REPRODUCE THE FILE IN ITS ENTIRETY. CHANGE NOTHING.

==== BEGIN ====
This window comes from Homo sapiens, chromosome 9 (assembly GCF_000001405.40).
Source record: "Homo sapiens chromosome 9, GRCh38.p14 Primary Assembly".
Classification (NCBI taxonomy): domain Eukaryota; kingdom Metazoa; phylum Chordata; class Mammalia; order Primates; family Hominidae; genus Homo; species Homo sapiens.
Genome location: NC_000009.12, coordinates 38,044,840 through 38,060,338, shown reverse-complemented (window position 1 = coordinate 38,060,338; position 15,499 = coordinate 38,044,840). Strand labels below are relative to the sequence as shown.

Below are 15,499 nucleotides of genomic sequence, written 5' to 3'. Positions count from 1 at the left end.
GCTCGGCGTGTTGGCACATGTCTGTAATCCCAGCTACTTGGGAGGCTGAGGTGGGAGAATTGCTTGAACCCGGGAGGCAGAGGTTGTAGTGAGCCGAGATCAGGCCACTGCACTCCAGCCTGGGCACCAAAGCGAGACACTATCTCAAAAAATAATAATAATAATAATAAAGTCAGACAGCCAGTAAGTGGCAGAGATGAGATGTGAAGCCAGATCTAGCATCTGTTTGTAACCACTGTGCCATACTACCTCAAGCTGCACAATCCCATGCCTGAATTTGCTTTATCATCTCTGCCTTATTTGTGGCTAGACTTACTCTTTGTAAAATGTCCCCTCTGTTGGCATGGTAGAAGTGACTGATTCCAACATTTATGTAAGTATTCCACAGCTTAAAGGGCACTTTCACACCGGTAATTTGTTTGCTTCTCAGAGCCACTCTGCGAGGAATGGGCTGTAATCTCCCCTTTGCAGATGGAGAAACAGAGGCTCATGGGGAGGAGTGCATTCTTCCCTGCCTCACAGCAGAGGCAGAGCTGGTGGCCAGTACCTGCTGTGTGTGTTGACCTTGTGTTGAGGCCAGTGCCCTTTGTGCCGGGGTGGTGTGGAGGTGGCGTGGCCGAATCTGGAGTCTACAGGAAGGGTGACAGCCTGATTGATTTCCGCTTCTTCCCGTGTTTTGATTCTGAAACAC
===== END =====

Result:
This window comes from Homo sapiens, chromosome 9 (assembly GCF_000001405.40).
Source record: "Homo sapiens chromosome 9, GRCh38.p14 Primary Assembly".
Classification (NCBI taxonomy): domain Eukaryota; kingdom Metazoa; phylum Chordata; class Mammalia; order Primates; family Hominidae; genus Homo; species Homo sapiens.
Genome location: NC_000009.12, coordinates 38,044,840 through 38,060,338, shown reverse-complemented (window position 1 = coordinate 38,060,338; position 15,499 = coordinate 38,044,840). Strand labels below are relative to the sequence as shown.

Below are 15,499 nucleotides of genomic sequence, written 5' to 3'. Positions count from 1 at the left end.
GCTCGGCGTGTTGGCACATGTCTGTAATCCCAGCTACTTGGGAGGCTGAGGTGGGAGAATTGCTTGAACCCGGGAGGCAGAGGTTGTAGTGAGCCGAGATCAGGCCACTGCACTCCAGCCTGGGCACCAAAGCGAGACACTATCTCAAAAAATAATAATAATAATAATAAAGTCAGACAGCCAGTAAGTGGCAGAGATGAGATGTGAAGCCAGATCTAGCATCTGTTTGTAACCACTGTGCCATACTACCTCAAGCTGCACAATCCCATGCCTGAATTTGCTTTATCATCTCTGCCTTATTTGTGGCTAGACTTACTCTTTGTAAAATGTCCCCTCTGTTGGCATGGTAGAAGTGACTGATTCCAACATTTATGTAAGTATTCCACAGCTTAAAGGGCACTTTCACACCGGTAATTTGTTTGCTTCTCAGAGCCACTCTGCGAGGAATGGGCTGTAATCTCCCCTTTGCAGATGGAGAAACAGAGGCTCATGGGGAGGAGTGCATTCTTCCCTGCCTCACAGCAGAGGCAGAGCTGGTGGCCAGTACCTGCTGTGTGTGTTGACCTTGTGTTGAGGCCAGTGCCCTTTGTGCCGGGGTGGTGTGGAGGTGGCGTGGCCGAATCTGGAGTCTACAGGAAGGGTGACAGCCTGATTGATTTCCGCTTCTTCCCGTGTTTTGATTCTGAAACAC